I am sure that by now each of you knows at least one Turkish name …. I try to guess? Can? Sinem? Leyla? But do you know the meaning of Turkish names?
Some Turkish names have struck the romantic hearts of Italians this summer. The phenomenon of our Turkish TV series has helped people discover our beautiful names.
The name Can means life or soul. It is pronounced “Gian” and is very common in Turkey. In fact, we often address loved ones by saying “canım”, which literally means my life, but in everyday context, it is understood as my dear. Sanem on the other hand means idol or beautiful woman. Finally, Leyla is related to the night… suggestive, right? The different meanings of our names make them poetic and melodious.
Often, Turkish names correspond to a virtue, a quality, or an element linked to the aquatic,, climatic or plant world.
Variety of Turkish names
The variety of Turkish names is truly vast. If the inspiration is floral, you may often hear Gül (rose), Ҫiçek (flower), Defne (laurel), Gonca (bud) … on the other hand, one of my favourites is Nilüfer, which means Nymph, also the name of a famous Turkish singer. I invite you to listen to one of her best songs.
Gül also combines well with many other feminine names , like Gülnur, Gülsen, Gülay and Gülbahar (spring rose) but also for masculine names like Gülali, which stands for the rose of Ali.
Climatic, naturalistic and astral names include Güneş (sun), Yıldız (star), Bulut (cloud), Yağmur (rain), Nur (light), Damla (drop), Meltem (breeze), Pınar (spring) or Su (water).
Names inspired by qualities or virtues include Sevim (pleasant, pretty), Güler (smiling), Kibar (kind), Özgür (free)and Özlem (desire), which are among the most common.
In addition to being poetic, our names can also be exotic, with Persian, Arabic and Asian origins. Turkey is such a crossroads of cultures which, over the centuries has enabled such an interesting varietythis profusion of names.
Curiosities about Turkish names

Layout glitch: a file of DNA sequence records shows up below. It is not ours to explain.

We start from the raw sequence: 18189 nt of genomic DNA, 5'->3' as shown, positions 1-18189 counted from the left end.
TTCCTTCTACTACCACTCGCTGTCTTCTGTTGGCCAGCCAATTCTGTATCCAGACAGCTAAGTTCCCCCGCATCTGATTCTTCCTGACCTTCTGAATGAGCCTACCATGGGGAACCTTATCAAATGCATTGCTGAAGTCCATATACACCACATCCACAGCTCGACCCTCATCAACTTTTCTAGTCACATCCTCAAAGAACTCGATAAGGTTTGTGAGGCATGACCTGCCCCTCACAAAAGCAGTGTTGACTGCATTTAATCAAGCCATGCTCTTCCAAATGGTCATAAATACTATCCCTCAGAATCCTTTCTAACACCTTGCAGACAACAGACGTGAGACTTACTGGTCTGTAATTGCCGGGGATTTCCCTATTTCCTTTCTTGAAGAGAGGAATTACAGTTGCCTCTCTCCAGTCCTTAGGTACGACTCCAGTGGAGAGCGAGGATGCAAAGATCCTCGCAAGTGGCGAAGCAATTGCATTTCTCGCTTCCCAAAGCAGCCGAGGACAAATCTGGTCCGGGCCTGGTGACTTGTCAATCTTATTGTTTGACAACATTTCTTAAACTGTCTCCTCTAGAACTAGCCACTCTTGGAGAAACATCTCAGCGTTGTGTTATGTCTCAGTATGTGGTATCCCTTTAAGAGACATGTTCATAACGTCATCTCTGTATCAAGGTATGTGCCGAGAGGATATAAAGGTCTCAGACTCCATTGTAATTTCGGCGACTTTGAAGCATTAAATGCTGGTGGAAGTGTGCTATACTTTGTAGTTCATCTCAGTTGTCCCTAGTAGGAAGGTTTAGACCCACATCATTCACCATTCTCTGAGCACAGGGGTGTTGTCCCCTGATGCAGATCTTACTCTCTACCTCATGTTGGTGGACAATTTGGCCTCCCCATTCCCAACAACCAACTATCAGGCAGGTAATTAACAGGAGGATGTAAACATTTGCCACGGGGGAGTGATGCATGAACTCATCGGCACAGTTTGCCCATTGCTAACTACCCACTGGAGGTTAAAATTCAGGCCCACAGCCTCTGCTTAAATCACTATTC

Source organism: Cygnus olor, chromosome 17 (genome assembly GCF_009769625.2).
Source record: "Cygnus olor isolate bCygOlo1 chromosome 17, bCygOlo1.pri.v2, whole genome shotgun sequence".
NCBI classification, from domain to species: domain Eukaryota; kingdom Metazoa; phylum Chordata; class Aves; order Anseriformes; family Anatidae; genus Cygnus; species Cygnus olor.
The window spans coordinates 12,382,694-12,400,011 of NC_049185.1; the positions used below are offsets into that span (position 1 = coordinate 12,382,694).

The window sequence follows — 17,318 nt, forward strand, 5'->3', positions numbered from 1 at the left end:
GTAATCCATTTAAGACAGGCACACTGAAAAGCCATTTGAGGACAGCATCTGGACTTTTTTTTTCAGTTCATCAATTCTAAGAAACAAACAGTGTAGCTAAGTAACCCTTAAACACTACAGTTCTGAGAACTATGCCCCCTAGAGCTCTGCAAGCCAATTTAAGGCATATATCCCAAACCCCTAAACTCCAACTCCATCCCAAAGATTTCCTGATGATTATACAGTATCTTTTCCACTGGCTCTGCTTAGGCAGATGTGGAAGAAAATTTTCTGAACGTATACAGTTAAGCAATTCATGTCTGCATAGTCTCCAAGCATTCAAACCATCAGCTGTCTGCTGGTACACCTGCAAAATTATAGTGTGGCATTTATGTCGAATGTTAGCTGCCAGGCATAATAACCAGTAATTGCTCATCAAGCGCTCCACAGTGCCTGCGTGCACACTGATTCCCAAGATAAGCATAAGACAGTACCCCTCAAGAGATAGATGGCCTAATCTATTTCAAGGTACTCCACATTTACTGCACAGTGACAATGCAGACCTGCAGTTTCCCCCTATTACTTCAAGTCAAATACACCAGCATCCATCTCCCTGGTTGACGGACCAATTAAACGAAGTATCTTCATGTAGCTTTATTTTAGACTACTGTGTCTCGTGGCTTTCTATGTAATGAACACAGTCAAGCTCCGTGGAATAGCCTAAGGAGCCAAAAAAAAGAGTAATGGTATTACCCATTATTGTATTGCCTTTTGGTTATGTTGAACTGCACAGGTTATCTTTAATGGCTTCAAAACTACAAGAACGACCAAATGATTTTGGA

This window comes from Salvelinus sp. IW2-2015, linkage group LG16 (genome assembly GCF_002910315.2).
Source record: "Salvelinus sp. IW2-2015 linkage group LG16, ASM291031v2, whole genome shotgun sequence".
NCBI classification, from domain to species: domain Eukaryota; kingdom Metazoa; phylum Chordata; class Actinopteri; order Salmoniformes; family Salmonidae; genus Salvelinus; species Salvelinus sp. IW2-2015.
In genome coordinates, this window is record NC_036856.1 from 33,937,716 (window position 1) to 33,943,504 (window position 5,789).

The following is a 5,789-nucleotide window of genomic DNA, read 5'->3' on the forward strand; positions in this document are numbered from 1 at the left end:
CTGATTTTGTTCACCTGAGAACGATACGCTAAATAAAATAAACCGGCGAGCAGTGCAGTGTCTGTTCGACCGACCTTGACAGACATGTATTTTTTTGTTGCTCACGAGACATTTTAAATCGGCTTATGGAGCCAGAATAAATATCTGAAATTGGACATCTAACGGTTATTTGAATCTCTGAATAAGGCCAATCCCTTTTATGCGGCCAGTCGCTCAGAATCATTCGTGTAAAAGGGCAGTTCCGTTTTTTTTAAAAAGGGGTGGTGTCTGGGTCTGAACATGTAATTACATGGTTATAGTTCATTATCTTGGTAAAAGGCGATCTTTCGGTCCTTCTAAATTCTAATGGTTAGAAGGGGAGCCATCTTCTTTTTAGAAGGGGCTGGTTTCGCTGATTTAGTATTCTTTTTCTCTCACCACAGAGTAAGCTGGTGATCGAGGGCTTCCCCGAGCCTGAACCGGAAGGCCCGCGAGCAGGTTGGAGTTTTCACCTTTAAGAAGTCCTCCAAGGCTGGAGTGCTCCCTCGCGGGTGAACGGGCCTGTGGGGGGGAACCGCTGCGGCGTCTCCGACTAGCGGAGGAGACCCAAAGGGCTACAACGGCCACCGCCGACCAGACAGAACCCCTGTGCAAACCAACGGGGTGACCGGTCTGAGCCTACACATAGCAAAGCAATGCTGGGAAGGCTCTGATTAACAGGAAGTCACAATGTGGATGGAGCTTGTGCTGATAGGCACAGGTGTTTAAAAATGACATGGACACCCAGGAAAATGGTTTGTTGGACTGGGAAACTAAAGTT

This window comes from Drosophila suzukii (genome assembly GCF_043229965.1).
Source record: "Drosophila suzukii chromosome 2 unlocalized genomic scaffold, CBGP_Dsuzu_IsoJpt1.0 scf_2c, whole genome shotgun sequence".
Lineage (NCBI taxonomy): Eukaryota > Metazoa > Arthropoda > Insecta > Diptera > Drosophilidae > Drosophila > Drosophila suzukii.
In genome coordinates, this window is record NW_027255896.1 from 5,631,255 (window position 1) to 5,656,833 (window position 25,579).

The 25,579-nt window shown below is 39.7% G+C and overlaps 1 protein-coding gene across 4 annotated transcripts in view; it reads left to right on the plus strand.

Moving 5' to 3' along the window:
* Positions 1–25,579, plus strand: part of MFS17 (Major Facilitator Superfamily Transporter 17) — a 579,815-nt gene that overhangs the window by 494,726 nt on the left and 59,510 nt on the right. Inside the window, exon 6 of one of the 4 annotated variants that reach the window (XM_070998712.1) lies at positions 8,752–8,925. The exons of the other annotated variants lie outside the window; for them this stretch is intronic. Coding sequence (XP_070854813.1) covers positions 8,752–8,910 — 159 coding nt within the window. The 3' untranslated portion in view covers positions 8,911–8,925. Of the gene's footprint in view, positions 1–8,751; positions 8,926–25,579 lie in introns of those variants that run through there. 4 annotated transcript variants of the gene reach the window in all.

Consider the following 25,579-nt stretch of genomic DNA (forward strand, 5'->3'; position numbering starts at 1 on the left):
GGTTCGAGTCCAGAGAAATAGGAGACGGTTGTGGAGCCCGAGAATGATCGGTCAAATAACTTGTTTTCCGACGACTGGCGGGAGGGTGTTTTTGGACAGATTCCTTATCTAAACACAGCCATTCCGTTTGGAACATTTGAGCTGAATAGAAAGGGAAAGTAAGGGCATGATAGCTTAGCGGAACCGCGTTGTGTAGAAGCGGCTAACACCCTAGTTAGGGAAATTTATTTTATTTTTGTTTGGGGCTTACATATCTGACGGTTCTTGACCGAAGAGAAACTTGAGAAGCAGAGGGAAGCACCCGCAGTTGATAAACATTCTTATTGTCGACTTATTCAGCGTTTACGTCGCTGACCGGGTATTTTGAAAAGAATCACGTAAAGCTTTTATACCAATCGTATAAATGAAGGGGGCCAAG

The names are in turn flanked by equally suggestive Turkish surnames. The adoption of the Surname Law of 1934 was one of the great changes introduced by Mustafa Kemal, better known as Atatürk.
Atatürk (which means Father of the Turks) was the founder of the Turkish Republic and imposed the adoption of a surname to follow the model of neighbouring Europe.
There are many surnames with prestigious connotations, such as Öztürk (true Turkish), Demir (iron), Şahin (eagle), Yıldırım (lightning), Yazıcı (the one who writes), Karadağ (black mountain).
There are also numerous Turkish surnames composed with the suffix oğlu (son of), for example Kasaboğlu (son of the butcher), Ҫobanoğlu (son of the shepherd), Aslanoğlu (son of the lion), Köroğlu (son of the blind man) and so on.
The names discovered on television
Do all the names heard and discovered on television come back to your mind? In addition to Can, Sanem and Leyla. There are poetic names like Demet, a very sweet name that simply means “bunch”, intended as a bouquet of flowers. Lale, for example, means tulip. Or Aylin, which means “moonlight” or Meryem, which is the Turkish version of Maria.
You may also have heard the name Emir which stands for “prince”, Kemal which means “perfection” or Emre, a famous figure in the current series this year, means friend, despite the character he plays.
As you will have understood, poetry is not only on television. In Turkey we are surrounded by poetic names. I myself, around me, have relatives and friends who are called Songül (last rose), Kibar (gentle), Derya (infinite), Ekin (harvest), Serap (mirage), Ceren (young gazelle), Gizem (mystery) , Şenay (joyful moon), Gamze (dimple) or Sevda (love).
I hope I made you dream …